[Ads-l] next puzzle: 1903 "Hept--to get wise or next."

Stephen Goranson goranson at DUKE.EDU
Sat Feb 8 11:31:05 UTC 2020

(see below)

From: American Dialect Society <ADS-L at LISTSERV.UGA.EDU> on behalf of Jesse Sheidlower <jester at PANIX.COM>
Sent: Saturday, February 8, 2020 6:16 AM
Subject: Re: [ADS-L] next puzzle: 1903 "Hept--to get wise or next."

On Sat, Feb 08, 2020 at 10:41:10AM +0000, Stephen Goranson wrote:
> My list of seven early "hep" uses were ones I found. There are others. HDAS  gives (as does OED) 1903 Enquirer (Cincinnati) (May 9) 13: Modern Slang Glossary...Hept--To get wise or next."
> An article, "The Circus Origin of 'Hep'" by Laurence Senelick, Popular Entertainment Studies 1 (2010) 107-110 (and available online by title search) quotes the above and adds "[sic]" after "next." Though I think the "circus origin" fails, it did get me thinking about "next." Was it a typo? The News-Democrat, Paducah KY, admittedly later (May 18), also has "next" in the Glossary.
> Ads in the 1904 Kansas Agitator, Garnett (Chronicling America) agitate (all hepped up (OED sense 2), avant la lettre?) about a grand holiday sale "READ THIS! GET WISE!! GET NEXT!!!"
> My current guess: it's not a typo, but may mean something along the lines that the hept get wise and also are initiated (that is, helped into knowing) about what is upcoming.

It's not a typo. If you look up _next_ in HDAS, you'll find it defined as 'informed; aware; in the know; (hence) sophisticated; WISE', with a first example from George Ade in 1896, and ten quotations before 1910. (It's also in OED and GDoS.) The additional examples you've found are exactly in line with how the word was used in this period.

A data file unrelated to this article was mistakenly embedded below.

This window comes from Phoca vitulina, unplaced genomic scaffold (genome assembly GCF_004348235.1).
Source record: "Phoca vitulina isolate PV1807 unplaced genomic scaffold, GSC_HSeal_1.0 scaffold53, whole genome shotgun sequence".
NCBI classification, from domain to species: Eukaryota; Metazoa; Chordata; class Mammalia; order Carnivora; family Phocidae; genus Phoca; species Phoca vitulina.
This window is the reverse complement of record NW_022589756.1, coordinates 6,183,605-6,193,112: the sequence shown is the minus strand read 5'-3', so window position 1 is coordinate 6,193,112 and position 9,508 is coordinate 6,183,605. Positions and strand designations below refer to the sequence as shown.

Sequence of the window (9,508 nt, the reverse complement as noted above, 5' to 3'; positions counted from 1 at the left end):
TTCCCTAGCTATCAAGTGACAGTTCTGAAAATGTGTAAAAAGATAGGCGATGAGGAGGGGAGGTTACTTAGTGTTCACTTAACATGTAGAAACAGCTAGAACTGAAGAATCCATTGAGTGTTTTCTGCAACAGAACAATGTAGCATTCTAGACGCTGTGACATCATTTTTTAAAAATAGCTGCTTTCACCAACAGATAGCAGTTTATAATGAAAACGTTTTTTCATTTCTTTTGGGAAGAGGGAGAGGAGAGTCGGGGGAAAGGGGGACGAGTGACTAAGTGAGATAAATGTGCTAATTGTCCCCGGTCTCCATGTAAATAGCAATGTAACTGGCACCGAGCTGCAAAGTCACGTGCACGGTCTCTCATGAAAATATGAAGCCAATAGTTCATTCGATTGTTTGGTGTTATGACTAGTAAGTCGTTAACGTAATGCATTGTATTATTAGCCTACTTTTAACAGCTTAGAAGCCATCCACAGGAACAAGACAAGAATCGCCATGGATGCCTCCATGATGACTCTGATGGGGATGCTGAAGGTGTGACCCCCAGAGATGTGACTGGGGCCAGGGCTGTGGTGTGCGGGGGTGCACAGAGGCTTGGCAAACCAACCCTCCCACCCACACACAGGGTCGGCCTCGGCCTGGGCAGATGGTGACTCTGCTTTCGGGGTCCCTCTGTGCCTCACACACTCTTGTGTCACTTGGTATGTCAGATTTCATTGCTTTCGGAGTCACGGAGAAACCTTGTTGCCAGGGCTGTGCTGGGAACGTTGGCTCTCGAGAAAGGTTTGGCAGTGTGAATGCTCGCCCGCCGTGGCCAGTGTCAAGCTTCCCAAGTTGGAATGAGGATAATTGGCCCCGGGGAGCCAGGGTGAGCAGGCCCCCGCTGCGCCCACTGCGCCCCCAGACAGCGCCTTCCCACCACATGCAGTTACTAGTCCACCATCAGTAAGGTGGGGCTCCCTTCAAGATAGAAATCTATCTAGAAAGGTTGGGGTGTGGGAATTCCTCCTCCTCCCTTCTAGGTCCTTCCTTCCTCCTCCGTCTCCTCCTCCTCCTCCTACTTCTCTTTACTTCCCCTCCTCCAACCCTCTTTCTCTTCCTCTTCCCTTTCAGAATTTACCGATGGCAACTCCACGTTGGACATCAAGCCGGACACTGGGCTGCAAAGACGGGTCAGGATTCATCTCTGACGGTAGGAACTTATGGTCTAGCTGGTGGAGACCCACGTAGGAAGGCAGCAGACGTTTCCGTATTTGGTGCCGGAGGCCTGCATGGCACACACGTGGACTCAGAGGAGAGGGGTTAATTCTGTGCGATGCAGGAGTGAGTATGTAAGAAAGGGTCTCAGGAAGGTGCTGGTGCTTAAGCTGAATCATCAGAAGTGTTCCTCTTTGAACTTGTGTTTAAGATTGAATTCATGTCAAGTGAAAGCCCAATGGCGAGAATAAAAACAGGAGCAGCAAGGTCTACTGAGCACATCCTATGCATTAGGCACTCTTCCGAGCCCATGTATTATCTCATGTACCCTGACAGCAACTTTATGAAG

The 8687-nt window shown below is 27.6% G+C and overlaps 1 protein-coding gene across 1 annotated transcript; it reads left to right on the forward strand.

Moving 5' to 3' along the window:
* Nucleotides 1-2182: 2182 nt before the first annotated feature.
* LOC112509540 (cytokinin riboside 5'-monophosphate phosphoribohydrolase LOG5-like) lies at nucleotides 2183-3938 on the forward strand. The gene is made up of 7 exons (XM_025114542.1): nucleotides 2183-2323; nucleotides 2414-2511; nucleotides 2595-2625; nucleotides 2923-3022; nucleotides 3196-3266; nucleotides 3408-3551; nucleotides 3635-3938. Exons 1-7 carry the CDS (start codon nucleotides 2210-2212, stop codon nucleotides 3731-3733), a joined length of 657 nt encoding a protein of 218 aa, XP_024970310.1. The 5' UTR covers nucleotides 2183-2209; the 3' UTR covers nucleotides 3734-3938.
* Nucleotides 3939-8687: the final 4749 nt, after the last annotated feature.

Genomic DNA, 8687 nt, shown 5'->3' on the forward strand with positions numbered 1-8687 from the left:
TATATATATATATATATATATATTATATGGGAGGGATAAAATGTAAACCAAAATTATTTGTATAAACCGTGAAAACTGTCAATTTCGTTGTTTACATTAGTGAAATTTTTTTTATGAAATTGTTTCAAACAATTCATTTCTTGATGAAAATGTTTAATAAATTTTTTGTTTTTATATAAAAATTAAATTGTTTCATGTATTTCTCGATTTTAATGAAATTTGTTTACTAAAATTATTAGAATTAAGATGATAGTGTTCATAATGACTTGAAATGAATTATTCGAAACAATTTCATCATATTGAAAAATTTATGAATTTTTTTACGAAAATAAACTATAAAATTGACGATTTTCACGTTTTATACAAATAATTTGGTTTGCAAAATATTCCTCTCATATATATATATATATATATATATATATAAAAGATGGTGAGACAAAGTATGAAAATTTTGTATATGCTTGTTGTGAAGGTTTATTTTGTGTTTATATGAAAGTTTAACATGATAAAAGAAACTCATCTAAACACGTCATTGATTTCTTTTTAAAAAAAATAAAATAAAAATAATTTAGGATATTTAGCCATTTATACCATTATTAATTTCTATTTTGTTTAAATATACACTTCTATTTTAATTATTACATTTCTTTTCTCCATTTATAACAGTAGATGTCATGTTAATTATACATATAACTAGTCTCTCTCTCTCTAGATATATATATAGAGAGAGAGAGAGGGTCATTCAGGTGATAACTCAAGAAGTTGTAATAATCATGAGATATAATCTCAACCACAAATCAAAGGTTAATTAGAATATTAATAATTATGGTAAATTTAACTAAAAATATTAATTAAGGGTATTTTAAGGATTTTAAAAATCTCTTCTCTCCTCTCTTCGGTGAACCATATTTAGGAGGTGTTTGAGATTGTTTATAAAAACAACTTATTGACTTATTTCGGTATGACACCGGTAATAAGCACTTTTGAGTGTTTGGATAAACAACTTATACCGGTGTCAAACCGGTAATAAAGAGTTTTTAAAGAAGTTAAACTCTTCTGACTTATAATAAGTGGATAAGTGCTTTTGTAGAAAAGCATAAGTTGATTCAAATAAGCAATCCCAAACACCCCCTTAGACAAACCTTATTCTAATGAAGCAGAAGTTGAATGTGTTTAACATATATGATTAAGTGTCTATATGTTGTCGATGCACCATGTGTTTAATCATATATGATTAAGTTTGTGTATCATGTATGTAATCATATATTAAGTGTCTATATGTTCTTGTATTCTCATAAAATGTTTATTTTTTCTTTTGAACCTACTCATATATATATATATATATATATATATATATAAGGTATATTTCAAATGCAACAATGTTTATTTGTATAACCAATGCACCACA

Jesse Sheidlower

Thanks. I have HDAS at hand.

My main question is not about definition but about etymology of hep. OED spends most of the etymology discussion on a putative connection with a Mr. Hepp.  To me, unpersuasively. For one thing I found no double-p (*hepp) spellings. And the earlier dates also may make circus or barman guesses less likely.

GDoS's hep etymology section includes "[rooted in the 19C SE hep, shrewd, which comes in turn from Hep!, the exhortation of the ploughman or driver urging his horses to ‘Get up!’ and get lively; ..." That baffles me, as I have not found Hep as shrewd in 19C Standard English.

If new etymology suggestions are unwelcome here, let me know.

Stephen Goranson

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